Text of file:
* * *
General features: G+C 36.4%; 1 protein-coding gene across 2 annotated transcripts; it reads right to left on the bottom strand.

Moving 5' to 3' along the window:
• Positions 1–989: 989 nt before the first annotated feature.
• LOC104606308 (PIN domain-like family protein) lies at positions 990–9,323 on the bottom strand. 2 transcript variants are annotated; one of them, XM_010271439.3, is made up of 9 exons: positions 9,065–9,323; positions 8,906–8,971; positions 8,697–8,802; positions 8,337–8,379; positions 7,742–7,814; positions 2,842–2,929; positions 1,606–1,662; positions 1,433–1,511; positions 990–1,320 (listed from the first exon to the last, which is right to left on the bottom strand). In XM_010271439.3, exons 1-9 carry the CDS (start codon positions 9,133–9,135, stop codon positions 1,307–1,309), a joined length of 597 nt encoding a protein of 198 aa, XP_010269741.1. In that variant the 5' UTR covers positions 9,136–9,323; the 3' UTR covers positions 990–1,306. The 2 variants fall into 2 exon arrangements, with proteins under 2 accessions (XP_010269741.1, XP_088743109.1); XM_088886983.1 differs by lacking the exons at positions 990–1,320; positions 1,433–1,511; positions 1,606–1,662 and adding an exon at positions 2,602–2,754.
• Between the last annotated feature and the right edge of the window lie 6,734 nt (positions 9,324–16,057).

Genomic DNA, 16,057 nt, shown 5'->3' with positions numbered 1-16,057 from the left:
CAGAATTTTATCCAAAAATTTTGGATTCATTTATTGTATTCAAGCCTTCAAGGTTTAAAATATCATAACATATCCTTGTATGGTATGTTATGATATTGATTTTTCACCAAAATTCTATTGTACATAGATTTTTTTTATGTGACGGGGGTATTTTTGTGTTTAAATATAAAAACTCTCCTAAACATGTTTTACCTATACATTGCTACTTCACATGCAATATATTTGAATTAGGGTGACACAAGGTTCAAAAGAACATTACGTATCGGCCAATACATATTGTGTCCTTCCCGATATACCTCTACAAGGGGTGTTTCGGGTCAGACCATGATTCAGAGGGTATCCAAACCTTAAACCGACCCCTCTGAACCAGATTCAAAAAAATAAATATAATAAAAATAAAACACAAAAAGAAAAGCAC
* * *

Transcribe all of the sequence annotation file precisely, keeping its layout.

General features: G+C 36.4%; 1 protein-coding gene across 2 annotated transcripts; it reads right to left on the bottom strand.

Moving 5' to 3' along the window:
• Positions 1–989: 989 nt before the first annotated feature.
• LOC104606308 (PIN domain-like family protein) lies at positions 990–9,323 on the bottom strand. 2 transcript variants are annotated; one of them, XM_010271439.3, is made up of 9 exons: positions 9,065–9,323; positions 8,906–8,971; positions 8,697–8,802; positions 8,337–8,379; positions 7,742–7,814; positions 2,842–2,929; positions 1,606–1,662; positions 1,433–1,511; positions 990–1,320 (listed from the first exon to the last, which is right to left on the bottom strand). In XM_010271439.3, exons 1-9 carry the CDS (start codon positions 9,133–9,135, stop codon positions 1,307–1,309), a joined length of 597 nt encoding a protein of 198 aa, XP_010269741.1. In that variant the 5' UTR covers positions 9,136–9,323; the 3' UTR covers positions 990–1,306. The 2 variants fall into 2 exon arrangements, with proteins under 2 accessions (XP_010269741.1, XP_088743109.1); XM_088886983.1 differs by lacking the exons at positions 990–1,320; positions 1,433–1,511; positions 1,606–1,662 and adding an exon at positions 2,602–2,754.
• Between the last annotated feature and the right edge of the window lie 6,734 nt (positions 9,324–16,057).

Genomic DNA, 16,057 nt, shown 5'->3' with positions numbered 1-16,057 from the left:
CAGAATTTTATCCAAAAATTTTGGATTCATTTATTGTATTCAAGCCTTCAAGGTTTAAAATATCATAACATATCCTTGTATGGTATGTTATGATATTGATTTTTCACCAAAATTCTATTGTACATAGATTTTTTTTATGTGACGGGGGTATTTTTGTGTTTAAATATAAAAACTCTCCTAAACATGTTTTACCTATACATTGCTACTTCACATGCAATATATTTGAATTAGGGTGACACAAGGTTCAAAAGAACATTACGTATCGGCCAATACATATTGTGTCCTTCCCGATATACCTCTACAAGGGGTGTTTCGGGTCAGACCATGATTCAGAGGGTATCCAAACCTTAAACCGACCCCTCTGAACCAGATTCAAAAAAATAAATATAATAAAAATAAAACACAAAAAGAAAAGCAC